Ceftaroline injection is used to treat some types of skin infections and pneumonia (lung infection) caused by certain bacteria. Ceftaroline is in a class of medications called cephalosporin antibiotics. It works by killing bacteria.
Antibiotics such as ceftaroline injection will not work for colds, flu, or other viral infections. Using antibiotics when they are not needed increases your risk of getting an infection later that resists antibiotic treatment.
Ceftaroline injection comes as a powder to be added to fluid and given through a needle or catheter placed in your vein. It is usually injected intravenously (into a vein) over a period of 5 to 60 minutes twice a day (once every 12 hours) for 5 to 14 days. The length of your treatment depends on the type of infection you have and how your body responds to the medication.
You may receive ceftaroline injection in a hospital or you may give the medication at home. If you will be using ceftaroline injection at home, your healthcare provider will show you how to use the medication. Be sure that you understand these directions, and ask your healthcare provider if you have any questions. .
You should begin to feel better during the first few days of your treatment with ceftaroline injection. If your symptoms do not improve or get worse, call your doctor.
Use ceftaroline injection until you finish the prescription, even if you feel better. If you stop using ceftaroline injection too soon or skip doses, your infection may not be completely treated and the bacteria may become resistant to antibiotics.
This medication may be prescribed for other uses; ask your doctor or pharmacist for more information.
Before using ceftaroline injection,
Unless your doctor tells you otherwise, continue your normal diet.
Use the missed dose as soon as you remember it. However, if it is almost time for the next dose, skip the missed dose and continue your regular dosing schedule. Do not use a double dose to make up for a missed one.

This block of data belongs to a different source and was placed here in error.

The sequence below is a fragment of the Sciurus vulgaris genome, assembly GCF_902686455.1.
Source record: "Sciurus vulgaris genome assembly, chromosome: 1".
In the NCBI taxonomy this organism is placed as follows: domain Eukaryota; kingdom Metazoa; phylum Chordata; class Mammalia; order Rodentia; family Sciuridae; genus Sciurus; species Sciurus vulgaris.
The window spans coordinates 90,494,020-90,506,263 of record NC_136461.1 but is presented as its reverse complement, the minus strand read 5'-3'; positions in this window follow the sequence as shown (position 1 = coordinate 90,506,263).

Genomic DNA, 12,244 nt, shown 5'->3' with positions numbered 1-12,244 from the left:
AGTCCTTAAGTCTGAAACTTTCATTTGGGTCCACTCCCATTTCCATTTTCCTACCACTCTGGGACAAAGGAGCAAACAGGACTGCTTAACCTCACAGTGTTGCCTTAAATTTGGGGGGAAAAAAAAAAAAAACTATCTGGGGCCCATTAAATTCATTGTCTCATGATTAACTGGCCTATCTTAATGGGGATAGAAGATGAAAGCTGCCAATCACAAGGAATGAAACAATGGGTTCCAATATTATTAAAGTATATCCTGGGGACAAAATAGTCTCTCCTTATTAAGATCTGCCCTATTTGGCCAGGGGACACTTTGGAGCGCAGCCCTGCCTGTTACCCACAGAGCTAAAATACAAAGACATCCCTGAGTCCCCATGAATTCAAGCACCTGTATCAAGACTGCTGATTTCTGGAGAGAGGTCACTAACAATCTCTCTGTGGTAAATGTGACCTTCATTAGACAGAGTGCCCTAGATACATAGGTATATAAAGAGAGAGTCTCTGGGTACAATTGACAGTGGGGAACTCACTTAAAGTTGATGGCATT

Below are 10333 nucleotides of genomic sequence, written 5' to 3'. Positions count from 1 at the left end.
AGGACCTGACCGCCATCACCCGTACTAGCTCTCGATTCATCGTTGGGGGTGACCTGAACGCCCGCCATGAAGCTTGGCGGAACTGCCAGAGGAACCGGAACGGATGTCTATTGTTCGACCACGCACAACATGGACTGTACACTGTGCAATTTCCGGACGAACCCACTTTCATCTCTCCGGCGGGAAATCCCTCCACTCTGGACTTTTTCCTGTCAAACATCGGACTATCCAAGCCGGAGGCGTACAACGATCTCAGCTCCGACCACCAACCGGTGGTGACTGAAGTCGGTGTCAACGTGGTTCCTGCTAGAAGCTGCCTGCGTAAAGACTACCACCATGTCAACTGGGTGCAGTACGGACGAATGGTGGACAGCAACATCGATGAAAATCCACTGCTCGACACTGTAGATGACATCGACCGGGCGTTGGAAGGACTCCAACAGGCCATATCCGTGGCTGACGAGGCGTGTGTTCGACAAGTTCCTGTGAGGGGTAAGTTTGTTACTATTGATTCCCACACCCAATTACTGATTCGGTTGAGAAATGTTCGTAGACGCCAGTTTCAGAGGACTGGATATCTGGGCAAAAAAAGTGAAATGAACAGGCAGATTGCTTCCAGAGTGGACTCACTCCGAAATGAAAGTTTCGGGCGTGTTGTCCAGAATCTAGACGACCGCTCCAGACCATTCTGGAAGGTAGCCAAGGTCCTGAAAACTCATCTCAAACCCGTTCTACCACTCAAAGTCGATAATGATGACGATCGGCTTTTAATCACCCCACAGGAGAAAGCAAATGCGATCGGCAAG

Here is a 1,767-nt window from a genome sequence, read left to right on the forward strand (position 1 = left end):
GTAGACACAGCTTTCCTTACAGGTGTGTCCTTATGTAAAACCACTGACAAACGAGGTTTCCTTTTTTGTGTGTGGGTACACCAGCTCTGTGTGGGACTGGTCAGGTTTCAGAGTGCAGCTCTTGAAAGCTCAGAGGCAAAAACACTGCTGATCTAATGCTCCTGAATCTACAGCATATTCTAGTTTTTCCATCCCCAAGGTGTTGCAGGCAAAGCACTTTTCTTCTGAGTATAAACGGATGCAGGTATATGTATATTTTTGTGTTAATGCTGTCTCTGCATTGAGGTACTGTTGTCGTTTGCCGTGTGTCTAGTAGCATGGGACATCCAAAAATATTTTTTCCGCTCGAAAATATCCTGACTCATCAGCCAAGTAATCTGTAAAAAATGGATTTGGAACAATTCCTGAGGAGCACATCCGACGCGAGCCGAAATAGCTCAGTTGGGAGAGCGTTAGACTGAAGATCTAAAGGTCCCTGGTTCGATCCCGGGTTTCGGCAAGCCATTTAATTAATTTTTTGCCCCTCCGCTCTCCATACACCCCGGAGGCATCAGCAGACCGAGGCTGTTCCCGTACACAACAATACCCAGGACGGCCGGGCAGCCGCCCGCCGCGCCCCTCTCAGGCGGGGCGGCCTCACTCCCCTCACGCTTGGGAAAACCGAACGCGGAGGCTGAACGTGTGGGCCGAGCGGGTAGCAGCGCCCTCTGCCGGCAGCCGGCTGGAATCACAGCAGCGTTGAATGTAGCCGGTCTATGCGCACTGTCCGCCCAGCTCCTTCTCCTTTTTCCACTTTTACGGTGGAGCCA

Ceftaroline injection may cause side effects. Tell your doctor if any of these symptoms are severe or do not go away:
Some side effects can be serious. If you experience any of these symptoms, call your doctor immediately:
Ceftaroline may cause other side effects. Call your doctor if you have any unusual problems while using this medication.
If you experience a serious side effect, you or your doctor may send a report to the Food and Drug Administration's (FDA) MedWatch Adverse Event Reporting program online ( Web Site ) or by phone (1-800-332-1088).
Your healthcare provider will tell you how to store your medication. Store your medication only as directed. Make sure you understand how to store your medication properly.
Unneeded medications should be disposed of in special ways to ensure that pets, children, and other people cannot consume them. However, you should not flush this medication down the toilet. Instead, the best way to dispose of your medication is through a medicine take-back program. Talk to your pharmacist or contact your local garbage/recycling department to learn about take-back programs in your community. See the FDA's Safe Disposal of Medicines website ( Web Site) for more information if you do not have access to a take-back program.
In case of overdose, call the poison control helpline at 1-800-222-1222. Information is also available online at Web Site. If the victim has collapsed, had a seizure, has trouble breathing, or can't be awakened, immediately call emergency services at 911.
Keep all appointments with your doctor and the laboratory. Your doctor may order certain lab tests to check your body's response to ceftaroline injection.
Before having any laboratory test, tell your doctor and the laboratory personnel that you are taking ceftaroline injection.
Do not let anyone else use your medication. Your prescription is probably not refillable. If you still have symptoms of infection after you finish your treatment with ceftaroline injection, call your doctor.
It is important for you to keep a written list of all of the prescription and nonprescription (over-the-counter) medicines you are taking, as well as any products such as vitamins, minerals, or other dietary supplements. You should bring this list with you each time you visit a doctor or if you are admitted to a hospital. It is also important information to carry with you in case of emergencies.
AHFS® Consumer Medication Information. © Copyright, The American Society of Health-System Pharmacists, Inc., 7272 Wisconsin Avenue, Bethesda, Maryland. All Rights Reserved. Duplication for commercial use must be authorized by ASHP.
Selected Revisions: June 15, 2016.